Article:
Companies allege car park bidding process was tainted

CITY HALL — A multimillion-dollar contract to operate the city’s four central parking garages was delayed again Tuesday after the City Council, confronted with accusations of a tainted bidding process, was unable to garner enough votes to move forward with a new vendor.

The proposed $5.75-million five-year contract with Modern Parking Inc. has been under fire since June, when the City Council instructed city officials to negotiate exclusively with the Los Angeles-based company after it submitted the lowest of six bids.

Parking Concepts Inc., which currently operates the garages, followed with a protest letter, claiming that Modern Parking had failed to disclose a previous contract termination in Santa Monica, and joined with other competitors in their assertion that the winning bid was artificially low.

Modern Parking’s bid was $652,942 below the average among the six vendors, and $568,492 less than the current contract with Parking Concepts.

Much of the price reduction was achieved through Modern Parking’s move, which the company said was intentional, to subsidize the security costs — a $100,000 cost reduction for the city. Overall, the city stands to save $375,000 through the new contract, although some of that is due to cost reductions made by the city, Traffic and Transportation Administrator Jano Baghdanian said.

Representatives from three of the competing vendors railed against the proposal, which they said was intentionally set low so that Modern Parking could renegotiate a sweeter deal later on, and pleaded with the council to start the bidding process over.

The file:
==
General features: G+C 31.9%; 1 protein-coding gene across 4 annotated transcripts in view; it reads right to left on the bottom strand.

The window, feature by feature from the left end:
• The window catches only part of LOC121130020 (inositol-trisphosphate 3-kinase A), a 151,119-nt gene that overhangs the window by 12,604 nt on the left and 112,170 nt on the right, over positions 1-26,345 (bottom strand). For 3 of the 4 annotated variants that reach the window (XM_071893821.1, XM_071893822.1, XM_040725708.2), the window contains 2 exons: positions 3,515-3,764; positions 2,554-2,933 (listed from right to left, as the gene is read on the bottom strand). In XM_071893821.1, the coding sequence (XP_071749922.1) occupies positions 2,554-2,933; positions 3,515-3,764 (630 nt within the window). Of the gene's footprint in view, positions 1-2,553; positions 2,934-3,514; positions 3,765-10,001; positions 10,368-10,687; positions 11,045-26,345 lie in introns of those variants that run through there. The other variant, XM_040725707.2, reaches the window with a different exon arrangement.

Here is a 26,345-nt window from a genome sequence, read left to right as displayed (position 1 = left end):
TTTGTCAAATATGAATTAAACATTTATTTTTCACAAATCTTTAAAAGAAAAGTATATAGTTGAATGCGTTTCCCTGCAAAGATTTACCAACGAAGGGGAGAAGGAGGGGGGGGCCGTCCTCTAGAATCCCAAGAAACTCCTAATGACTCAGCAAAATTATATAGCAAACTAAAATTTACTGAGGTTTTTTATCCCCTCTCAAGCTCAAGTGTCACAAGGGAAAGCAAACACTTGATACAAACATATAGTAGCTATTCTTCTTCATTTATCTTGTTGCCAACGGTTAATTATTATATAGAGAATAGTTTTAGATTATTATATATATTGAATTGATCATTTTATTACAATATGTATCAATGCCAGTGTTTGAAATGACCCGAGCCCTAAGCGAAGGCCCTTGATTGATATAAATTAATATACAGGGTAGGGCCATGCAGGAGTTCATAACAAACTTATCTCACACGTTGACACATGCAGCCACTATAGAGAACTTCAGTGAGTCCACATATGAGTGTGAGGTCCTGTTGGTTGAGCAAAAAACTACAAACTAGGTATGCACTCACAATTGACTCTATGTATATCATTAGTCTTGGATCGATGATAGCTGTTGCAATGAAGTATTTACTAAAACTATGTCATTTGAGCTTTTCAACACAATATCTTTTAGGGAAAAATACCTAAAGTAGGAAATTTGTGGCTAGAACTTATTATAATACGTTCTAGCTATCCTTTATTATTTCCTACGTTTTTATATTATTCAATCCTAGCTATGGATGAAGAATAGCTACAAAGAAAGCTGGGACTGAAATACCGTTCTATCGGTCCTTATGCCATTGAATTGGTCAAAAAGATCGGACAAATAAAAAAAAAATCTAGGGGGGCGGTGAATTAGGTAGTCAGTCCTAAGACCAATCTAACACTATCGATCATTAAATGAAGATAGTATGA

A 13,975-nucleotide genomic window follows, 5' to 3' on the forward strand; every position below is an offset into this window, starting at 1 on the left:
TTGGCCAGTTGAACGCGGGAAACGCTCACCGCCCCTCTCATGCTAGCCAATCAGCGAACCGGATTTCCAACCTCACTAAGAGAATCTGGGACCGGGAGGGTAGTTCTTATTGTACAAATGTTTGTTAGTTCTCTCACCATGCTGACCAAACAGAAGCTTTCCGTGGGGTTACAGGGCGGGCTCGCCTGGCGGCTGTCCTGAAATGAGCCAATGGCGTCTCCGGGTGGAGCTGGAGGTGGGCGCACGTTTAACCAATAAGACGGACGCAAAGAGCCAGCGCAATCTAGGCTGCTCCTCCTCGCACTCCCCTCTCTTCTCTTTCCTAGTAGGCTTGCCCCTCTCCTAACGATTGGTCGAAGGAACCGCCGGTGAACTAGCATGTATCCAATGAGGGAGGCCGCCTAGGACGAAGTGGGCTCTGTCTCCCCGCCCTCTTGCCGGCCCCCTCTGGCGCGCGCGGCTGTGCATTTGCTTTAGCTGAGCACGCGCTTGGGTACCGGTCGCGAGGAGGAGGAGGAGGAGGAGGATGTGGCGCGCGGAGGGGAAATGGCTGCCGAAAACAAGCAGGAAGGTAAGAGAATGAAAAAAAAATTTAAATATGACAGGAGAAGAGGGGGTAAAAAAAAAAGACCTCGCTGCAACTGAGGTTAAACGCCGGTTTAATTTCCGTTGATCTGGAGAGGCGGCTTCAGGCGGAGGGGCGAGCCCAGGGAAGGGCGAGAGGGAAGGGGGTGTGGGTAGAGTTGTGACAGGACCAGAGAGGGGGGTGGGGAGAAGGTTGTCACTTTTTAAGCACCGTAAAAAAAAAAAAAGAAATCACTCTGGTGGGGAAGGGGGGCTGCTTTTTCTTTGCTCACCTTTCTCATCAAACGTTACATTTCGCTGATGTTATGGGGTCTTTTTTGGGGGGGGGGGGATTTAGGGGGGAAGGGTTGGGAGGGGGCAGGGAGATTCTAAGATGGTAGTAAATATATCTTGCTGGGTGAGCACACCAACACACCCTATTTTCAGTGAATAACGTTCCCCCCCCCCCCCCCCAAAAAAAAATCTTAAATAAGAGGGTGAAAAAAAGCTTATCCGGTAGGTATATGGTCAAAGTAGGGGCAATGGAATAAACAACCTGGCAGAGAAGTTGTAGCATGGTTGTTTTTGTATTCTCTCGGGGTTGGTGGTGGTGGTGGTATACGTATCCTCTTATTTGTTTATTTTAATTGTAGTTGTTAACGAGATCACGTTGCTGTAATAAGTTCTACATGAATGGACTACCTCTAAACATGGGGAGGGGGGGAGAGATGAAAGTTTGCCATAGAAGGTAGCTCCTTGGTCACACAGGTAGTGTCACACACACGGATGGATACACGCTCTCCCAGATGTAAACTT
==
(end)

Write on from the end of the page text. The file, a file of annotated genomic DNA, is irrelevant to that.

“We really believe this [process] has been compromised,” said Chuck Jelloian, a representative for Central Parking System. “This doesn’t smell good.”

Councilman Dave Weaver sided with Modern Parking’s competitors, saying he didn’t trust the company’s disproportionately low bid.

“I’m sorry, this just doesn’t seem right to me,” he said. “I think it ought to be done over. We have a lot invested here.”

But Mayor John Drayman, together with Councilman Frank Quintero, complained about what they said had become a politicized issue in the face of an outsider outbidding the usual vendor pool.

“What I’m hearing here is a lot of complaining and a lot of political influence being dealt, that’s it,” Drayman said. “We went through a process.”

In the absence of any disqualifying disclosure or negative background checks, Quintero said starting the eight-month bidding war over again was unnecessary.

“As long as the city doesn’t end up subsidizing [the security], what they do with their subcontractors is fine with me,” he said.

But with Councilman Bob Yousefian absent, the dais was split on moving forward with the proposed contract, pushing the matter to a full vote next week.

For the interim, the council approved an additional $725,546 to keep Parking Concepts on board until the latest contract issue is settled. The extension expires March 31.


 JASON WELLS covers City Hall. He may be reached at (818) 637-3235 or by e-mail at jason.wells@latimes.com.

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